Purpose: To evaluate the effect of layer thickness of flowable composites on the marginal adaptation of Class II fillings after thermomechanical loading (TML).
Materials and Methods: Sixty standardized Class II box cavities were prepared under simulation of intrapulpal pressure with gingival margins located 1 mm below the cementoenamel junction (CEJ) in dentin. The samples were evenly distributed into six groups (A to F). After adhesive (XPBond) application, box preparations were filled with a first increment of either a nanohybrid composite (A, D) Ceram•X mono, or with one of two flowable materials SDR (B, E) or x-Flow (C, F). The first increments were 1 (A,B,C) or 4 mm (D,E,F) thick. All cavities were finally filled incrementally with Ceram•X mono. Replicas were prepared before and after TML (1.2 x 106 cycles; 5/50°C; maximum load 49 N). Replicas were evaluated for marginal adaptation (tooth/composite) using scanning electron microscopy (200X). The percentage of continuous margins was compared between and within groups before and after TML using ANOVA and Scheffé’s post-hoc tests.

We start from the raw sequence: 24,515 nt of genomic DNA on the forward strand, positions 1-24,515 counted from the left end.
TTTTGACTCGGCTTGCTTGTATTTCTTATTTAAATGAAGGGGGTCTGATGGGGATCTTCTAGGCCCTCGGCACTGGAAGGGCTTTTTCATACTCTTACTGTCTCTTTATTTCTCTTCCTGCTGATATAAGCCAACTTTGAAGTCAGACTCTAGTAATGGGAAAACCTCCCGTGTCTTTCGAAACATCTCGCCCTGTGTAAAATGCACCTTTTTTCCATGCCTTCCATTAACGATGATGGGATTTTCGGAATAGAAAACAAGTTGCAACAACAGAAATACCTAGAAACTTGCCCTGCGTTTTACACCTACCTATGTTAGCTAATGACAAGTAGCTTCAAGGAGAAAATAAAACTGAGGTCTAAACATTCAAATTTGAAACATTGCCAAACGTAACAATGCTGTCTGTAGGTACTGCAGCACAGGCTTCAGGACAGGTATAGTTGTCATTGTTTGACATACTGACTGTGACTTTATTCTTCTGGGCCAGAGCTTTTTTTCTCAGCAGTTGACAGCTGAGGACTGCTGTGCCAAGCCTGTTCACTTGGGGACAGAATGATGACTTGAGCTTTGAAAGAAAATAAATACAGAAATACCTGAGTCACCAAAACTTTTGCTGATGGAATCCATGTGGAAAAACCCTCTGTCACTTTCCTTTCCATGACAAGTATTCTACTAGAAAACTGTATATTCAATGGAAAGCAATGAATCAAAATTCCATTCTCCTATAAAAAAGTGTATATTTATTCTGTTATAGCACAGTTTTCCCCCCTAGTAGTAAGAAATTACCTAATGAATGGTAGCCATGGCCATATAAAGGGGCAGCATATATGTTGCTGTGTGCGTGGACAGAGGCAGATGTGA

Results: For group F before TML, adaptation of cervical margins located in dentin was compromised compared to the other groups (p < 0.05). After TML, at the same location, group F showed significantly worse adaptation compared with groups A to C and E (p < 0.05), but no difference to group D was found. The marginal integrity of all interfaces before and after TML was significantly worse in group F compared with all other groups (p < 0.05).
Conclusion: Different flow application techniques for Class II cavities have an influence on the marginal adaptation (before/after TML). Applying a 4-mm first increment, both Ceram•X mono and SDR showed no differences vs groups in which the first increment was 1 mm thick.
Keywords: Class II cavities, flowable composite, incremental technique, SDR, UEDMA
Authors: Markus Zaruba, Florian Just Wegehaupt and Thomas Attin